Forced Flood Insurance

Posted October 15th, 2010
by Staff (no comments)

Until hurricane Katrina, the Federal Emergency Management Agency (FEMA) flood insurance program was fully self-funded through private flood insurance contributions for decades. But Katrina caused so much damage from flooding that FEMA is now billions of dollars in debt. It has recently sought to protect itself from disproportionate payouts by reevaluating the nation’s flood zones, and the new maps are forcing many to buy flood insurance who never have before.

Flood insurance is not like homeowners insurance. For one thing, it doesn’t cover all of your valuables in the event of a loss. By law, any home that resides in a Special Flood Hazard Area must have flood insurance to protect against financial losses. The price tag will depend on where you live, the level of risk that flooding will occur, and the value of the home itself.

  • Your lender can force you to purchase flood insurance. In fact, depending on where you live, your lender may not have a choice but to require it.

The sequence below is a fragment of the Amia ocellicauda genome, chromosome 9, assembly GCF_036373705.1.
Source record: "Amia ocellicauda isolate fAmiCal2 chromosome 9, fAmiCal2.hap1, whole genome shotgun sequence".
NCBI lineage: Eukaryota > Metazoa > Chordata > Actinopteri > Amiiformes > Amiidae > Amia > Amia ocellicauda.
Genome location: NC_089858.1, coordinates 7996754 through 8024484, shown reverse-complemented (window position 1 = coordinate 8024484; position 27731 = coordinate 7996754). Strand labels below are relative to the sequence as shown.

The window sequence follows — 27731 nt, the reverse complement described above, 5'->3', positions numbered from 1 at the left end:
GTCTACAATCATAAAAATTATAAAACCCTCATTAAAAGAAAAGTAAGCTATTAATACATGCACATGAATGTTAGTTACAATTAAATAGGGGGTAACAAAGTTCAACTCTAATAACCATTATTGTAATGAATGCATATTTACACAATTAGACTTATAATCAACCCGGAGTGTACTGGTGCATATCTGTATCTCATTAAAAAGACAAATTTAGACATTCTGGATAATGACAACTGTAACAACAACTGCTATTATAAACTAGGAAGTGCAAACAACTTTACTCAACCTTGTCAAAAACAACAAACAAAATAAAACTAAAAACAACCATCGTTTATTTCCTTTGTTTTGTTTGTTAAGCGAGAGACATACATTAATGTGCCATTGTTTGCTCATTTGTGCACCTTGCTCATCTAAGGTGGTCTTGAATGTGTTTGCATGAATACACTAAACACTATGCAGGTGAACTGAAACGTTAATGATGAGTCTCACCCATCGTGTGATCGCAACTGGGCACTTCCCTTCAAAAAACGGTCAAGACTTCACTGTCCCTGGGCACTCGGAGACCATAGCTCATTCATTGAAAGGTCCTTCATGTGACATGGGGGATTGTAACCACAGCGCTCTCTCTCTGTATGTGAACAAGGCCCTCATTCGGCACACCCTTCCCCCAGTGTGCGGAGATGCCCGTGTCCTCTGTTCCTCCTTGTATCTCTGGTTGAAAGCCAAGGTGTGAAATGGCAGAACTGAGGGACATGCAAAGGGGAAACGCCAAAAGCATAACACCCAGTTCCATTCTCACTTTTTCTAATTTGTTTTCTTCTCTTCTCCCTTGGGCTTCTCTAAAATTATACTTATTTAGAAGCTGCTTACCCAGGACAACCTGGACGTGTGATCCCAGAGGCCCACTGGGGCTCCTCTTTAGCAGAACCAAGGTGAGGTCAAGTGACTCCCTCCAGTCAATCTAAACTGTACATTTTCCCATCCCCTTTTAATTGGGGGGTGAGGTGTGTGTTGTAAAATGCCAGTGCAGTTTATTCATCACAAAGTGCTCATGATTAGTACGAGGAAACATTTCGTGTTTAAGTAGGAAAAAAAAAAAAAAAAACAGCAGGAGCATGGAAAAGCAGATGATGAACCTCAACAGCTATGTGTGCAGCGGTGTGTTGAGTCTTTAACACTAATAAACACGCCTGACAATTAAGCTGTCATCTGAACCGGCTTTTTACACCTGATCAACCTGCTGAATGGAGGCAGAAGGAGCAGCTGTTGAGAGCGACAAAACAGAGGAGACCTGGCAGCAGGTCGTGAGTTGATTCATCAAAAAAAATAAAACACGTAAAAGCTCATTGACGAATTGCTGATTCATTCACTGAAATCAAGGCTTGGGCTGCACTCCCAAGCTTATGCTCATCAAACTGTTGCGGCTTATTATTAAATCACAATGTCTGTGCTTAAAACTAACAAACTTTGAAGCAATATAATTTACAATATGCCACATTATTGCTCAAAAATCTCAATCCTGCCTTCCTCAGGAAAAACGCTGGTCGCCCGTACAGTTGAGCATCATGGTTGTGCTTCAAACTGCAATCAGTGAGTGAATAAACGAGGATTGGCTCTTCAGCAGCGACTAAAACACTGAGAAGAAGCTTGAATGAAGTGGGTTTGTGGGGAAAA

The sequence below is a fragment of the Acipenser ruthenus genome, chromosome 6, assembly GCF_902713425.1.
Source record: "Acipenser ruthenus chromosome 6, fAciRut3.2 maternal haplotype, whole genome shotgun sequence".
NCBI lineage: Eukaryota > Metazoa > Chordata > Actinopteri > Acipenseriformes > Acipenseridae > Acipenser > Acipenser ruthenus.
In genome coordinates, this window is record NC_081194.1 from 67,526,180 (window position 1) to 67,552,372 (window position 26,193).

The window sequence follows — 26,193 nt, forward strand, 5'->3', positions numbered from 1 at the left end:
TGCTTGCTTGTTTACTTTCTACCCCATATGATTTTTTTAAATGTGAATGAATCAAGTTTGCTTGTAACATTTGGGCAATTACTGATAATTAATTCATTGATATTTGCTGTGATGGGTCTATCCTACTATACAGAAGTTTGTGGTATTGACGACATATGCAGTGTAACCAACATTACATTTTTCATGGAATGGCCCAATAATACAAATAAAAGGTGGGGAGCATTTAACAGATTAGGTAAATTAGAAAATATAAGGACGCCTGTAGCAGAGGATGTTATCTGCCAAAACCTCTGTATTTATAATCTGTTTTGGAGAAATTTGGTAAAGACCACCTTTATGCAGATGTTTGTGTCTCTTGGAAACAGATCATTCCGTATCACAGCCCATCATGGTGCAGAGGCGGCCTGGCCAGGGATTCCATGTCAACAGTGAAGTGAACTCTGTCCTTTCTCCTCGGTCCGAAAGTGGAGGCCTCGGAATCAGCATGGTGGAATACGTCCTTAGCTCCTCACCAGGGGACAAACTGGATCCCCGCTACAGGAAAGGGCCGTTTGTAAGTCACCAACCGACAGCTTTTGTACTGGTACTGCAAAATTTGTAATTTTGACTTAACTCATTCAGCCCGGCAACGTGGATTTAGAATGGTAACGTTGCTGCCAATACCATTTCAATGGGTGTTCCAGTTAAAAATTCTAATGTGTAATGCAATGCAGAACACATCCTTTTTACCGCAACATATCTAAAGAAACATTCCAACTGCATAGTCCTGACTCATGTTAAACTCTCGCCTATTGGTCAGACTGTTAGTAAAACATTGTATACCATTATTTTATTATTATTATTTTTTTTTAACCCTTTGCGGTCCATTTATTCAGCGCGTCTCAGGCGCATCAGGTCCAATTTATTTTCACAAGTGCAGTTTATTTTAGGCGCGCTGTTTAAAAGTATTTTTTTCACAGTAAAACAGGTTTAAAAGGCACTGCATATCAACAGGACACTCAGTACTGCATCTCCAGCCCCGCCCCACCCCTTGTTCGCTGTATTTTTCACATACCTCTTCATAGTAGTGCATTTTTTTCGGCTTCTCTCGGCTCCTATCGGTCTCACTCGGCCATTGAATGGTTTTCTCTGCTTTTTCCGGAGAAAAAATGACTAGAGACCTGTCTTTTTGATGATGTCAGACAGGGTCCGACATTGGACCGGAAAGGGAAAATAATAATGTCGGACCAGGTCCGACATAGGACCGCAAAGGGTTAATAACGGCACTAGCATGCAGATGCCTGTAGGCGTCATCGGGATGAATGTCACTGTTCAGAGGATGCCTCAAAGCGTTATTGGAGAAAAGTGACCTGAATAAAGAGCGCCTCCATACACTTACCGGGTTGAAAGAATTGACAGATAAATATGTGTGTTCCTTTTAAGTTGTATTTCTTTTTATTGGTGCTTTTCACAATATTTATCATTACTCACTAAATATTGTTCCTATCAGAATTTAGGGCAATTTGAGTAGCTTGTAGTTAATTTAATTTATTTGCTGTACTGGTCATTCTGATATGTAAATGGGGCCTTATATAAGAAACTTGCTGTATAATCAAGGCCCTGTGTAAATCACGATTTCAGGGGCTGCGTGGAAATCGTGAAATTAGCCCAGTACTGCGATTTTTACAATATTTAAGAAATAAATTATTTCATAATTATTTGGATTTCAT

• FEMA has undertaken a massive effort to modernize flood zone maps. This has resulted in many homeowners who’ve lived in the same place for years suddenly finding themselves in a flood zone.
  • Flood insurance may cost several hundred up to a few thousand dollars per year, depending on your risk and the value of your property.
  • Just because your home hasn’t flooded since you’ve lived there, or even in the past 20 years or more doesn’t mean it can’t flood in the future. Consider how long New Orleans was thriving before floods washed away major chunks of the city.
  • FEMA has a process in place that allows you to dispute the decision which placed your home in a flood zone.
  • You can also hire an independent surveyor to determine the likelihood of flooding on your property. The service may cost you several hundred dollars, but it could save you more in flood insurance premiums over the years if you are proved correct.

No one is perfect, and mistakes are sometimes made. After all, keeping track of every river, lake, stream, and pond across the United States is no small job. Land and water features change over the years, and maps can easily become out of date. If you believe you’re being forced into buying flood insurance when you shouldn’t need it, with a little bit of research you may be able to refute their assessment.

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